A tale of trusts, compliance
and taking charge.
A self managed super fund is a way of taking control of your super yourself, rather than through a fund manager.
It’s essentially a private super fund run jointly by its individual members, created as a trusteeship that yields benefits to its members upon retirement, much as a traditional super fund would.
SMSF trusts can have up to four members (often husbands, wives or other family members) and like all super funds, their purpose is to help you and other fund members save for retirement.
The main benefit of an SMSF is that rather than being part of a fund that invests for the collective needs of its members, you run your own show and tailor your investment strategy to your own needs.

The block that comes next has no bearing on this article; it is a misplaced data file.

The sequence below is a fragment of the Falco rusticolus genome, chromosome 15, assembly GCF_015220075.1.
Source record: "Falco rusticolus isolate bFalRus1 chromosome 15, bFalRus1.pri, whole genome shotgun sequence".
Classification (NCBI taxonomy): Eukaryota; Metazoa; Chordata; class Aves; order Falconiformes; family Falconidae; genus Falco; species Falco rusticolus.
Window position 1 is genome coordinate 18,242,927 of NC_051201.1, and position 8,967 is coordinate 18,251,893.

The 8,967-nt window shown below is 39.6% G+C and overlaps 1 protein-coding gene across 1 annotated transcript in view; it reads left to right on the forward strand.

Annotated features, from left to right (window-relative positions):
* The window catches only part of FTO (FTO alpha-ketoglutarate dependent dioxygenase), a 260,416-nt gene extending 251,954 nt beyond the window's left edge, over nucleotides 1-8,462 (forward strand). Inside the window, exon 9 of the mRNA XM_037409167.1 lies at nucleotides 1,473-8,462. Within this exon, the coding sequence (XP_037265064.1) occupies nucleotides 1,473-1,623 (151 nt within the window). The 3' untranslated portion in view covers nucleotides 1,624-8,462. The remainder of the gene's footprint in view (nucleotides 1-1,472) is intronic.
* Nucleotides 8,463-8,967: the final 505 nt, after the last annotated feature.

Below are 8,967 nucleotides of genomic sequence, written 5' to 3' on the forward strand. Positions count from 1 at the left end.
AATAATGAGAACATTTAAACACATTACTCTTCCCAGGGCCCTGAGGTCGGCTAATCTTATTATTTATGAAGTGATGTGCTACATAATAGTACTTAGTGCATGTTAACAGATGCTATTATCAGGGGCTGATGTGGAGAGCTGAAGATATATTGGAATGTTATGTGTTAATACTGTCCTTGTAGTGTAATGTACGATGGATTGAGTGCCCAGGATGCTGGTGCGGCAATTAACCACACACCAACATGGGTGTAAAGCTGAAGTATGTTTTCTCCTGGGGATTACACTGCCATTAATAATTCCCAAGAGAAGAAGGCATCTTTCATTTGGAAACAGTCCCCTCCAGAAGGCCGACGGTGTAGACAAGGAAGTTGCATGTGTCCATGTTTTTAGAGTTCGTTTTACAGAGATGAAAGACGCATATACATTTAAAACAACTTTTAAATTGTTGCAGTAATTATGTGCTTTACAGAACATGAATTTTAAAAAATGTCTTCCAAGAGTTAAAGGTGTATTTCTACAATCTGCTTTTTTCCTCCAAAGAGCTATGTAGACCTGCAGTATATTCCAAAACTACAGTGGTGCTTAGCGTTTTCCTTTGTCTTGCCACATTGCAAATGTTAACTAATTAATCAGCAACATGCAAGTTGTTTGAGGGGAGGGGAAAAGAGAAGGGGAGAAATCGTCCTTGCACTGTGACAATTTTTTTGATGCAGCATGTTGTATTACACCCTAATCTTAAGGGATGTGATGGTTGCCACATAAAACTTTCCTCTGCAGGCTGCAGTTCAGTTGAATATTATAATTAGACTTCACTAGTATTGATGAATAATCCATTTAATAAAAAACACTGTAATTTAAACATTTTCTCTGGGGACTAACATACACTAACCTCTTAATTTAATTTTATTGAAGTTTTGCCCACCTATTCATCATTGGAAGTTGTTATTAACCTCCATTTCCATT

There are strict compliance and reporting requirements with an SMSF, as it’s governed by Australia’s complex super laws. Those laws affect the contributions your fund can accept, the types of investments you can make, the paperwork you need to keep and the way you can access your money.
Each fund also has a trust deed that is a legal document outlining the fund’s individual’s rules, objectives and details, such as whether benefits can be paid as a lump sum or income stream.